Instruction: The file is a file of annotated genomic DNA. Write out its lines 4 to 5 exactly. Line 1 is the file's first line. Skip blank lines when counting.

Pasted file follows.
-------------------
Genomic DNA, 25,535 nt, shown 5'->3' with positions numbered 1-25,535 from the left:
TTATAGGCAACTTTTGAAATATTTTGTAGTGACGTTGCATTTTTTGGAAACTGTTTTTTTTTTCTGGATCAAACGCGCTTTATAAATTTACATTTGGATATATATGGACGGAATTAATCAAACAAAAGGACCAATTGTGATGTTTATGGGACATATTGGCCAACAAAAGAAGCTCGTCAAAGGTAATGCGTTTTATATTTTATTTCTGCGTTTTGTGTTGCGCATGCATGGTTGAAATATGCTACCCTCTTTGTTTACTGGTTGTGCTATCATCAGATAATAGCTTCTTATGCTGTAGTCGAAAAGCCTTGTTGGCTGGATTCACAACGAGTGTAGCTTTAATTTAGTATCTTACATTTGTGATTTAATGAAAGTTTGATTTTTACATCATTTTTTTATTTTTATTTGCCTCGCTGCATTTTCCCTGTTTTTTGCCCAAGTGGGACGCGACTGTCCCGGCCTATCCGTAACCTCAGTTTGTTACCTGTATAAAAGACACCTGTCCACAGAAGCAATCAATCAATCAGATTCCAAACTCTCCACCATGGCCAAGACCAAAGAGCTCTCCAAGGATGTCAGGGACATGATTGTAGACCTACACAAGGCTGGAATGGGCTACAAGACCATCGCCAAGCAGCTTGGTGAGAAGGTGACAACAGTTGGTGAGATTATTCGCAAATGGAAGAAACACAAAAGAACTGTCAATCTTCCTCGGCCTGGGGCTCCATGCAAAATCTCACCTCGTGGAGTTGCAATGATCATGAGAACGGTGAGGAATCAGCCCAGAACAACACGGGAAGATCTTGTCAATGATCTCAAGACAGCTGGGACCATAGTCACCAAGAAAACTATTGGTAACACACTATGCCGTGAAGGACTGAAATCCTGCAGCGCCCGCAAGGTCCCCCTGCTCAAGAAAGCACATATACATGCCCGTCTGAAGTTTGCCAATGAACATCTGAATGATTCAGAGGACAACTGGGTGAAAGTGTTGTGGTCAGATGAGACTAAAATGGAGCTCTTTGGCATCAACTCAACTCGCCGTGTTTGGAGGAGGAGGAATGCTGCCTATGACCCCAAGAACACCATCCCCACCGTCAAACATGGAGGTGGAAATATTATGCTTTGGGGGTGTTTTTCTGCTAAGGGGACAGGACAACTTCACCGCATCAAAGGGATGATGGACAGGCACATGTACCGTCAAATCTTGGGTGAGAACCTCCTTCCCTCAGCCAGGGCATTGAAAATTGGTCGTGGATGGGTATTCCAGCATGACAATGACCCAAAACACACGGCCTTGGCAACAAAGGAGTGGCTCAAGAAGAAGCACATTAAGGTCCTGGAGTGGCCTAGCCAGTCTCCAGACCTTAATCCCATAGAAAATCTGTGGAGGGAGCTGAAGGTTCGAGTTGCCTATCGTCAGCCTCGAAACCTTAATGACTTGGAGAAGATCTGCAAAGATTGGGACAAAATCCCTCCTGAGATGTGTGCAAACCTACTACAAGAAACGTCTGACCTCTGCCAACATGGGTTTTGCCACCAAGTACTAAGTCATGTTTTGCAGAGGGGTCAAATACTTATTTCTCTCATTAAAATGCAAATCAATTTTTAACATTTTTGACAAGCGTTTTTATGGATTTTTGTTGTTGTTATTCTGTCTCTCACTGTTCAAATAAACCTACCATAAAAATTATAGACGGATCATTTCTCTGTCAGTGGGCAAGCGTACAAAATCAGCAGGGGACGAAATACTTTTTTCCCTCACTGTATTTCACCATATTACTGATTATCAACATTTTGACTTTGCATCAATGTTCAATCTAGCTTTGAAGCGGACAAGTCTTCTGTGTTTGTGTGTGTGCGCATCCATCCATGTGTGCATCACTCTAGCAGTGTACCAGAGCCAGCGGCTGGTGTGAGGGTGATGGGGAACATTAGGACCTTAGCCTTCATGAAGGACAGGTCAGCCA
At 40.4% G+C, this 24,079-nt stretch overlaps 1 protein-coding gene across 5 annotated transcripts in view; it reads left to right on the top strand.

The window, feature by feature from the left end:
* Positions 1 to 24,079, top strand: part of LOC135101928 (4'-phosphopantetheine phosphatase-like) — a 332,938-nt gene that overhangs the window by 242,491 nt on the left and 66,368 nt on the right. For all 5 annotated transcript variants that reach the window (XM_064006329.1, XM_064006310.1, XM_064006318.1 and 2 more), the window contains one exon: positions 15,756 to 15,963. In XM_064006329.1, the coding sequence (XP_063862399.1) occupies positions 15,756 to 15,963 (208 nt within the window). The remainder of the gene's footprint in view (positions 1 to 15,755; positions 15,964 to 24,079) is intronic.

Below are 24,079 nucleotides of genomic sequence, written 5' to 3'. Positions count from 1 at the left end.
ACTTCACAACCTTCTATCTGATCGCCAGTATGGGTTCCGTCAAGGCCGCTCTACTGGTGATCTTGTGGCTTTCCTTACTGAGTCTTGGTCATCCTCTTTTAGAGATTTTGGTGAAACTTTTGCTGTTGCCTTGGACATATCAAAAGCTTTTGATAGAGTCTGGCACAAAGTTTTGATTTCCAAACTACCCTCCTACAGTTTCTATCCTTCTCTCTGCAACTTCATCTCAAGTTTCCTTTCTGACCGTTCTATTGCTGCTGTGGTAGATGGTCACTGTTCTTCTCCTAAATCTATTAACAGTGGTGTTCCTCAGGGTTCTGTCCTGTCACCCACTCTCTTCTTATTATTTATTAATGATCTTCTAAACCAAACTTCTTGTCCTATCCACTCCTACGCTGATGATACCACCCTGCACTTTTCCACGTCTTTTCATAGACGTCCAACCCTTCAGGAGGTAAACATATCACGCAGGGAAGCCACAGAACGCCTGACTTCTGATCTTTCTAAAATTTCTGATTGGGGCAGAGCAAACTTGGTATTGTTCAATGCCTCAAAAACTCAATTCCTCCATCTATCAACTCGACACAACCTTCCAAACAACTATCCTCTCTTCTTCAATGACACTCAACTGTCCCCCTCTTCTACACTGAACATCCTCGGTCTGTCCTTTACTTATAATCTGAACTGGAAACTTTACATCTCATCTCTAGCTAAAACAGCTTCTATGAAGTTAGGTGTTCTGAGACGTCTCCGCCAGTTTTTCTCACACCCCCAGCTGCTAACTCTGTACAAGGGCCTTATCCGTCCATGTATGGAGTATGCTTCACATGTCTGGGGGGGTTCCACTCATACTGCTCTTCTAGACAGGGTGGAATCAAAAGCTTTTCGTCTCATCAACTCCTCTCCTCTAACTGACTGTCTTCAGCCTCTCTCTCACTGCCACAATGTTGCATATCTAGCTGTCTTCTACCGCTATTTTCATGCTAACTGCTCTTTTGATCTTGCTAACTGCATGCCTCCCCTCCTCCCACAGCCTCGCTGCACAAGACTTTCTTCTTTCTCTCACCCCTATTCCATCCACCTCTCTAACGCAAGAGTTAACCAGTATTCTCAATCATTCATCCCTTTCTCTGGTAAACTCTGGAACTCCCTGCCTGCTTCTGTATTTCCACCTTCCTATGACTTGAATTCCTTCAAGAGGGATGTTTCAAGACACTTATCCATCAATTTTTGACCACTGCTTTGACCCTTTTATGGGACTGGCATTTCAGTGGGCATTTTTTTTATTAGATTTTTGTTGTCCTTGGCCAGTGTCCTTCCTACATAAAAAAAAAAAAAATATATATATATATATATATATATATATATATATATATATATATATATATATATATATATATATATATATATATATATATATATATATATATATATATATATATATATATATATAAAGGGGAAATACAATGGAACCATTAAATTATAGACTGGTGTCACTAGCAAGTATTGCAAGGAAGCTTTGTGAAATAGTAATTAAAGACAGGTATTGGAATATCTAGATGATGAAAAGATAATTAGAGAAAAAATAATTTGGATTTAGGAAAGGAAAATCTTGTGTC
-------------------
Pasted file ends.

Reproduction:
The window, feature by feature from the left end:
* Positions 1 to 24,079, top strand: part of LOC135101928 (4'-phosphopantetheine phosphatase-like) — a 332,938-nt gene that overhangs the window by 242,491 nt on the left and 66,368 nt on the right. For all 5 annotated transcript variants that reach the window (XM_064006329.1, XM_064006310.1, XM_064006318.1 and 2 more), the window contains one exon: positions 15,756 to 15,963. In XM_064006329.1, the coding sequence (XP_063862399.1) occupies positions 15,756 to 15,963 (208 nt within the window). The remainder of the gene's footprint in view (positions 1 to 15,755; positions 15,964 to 24,079) is intronic.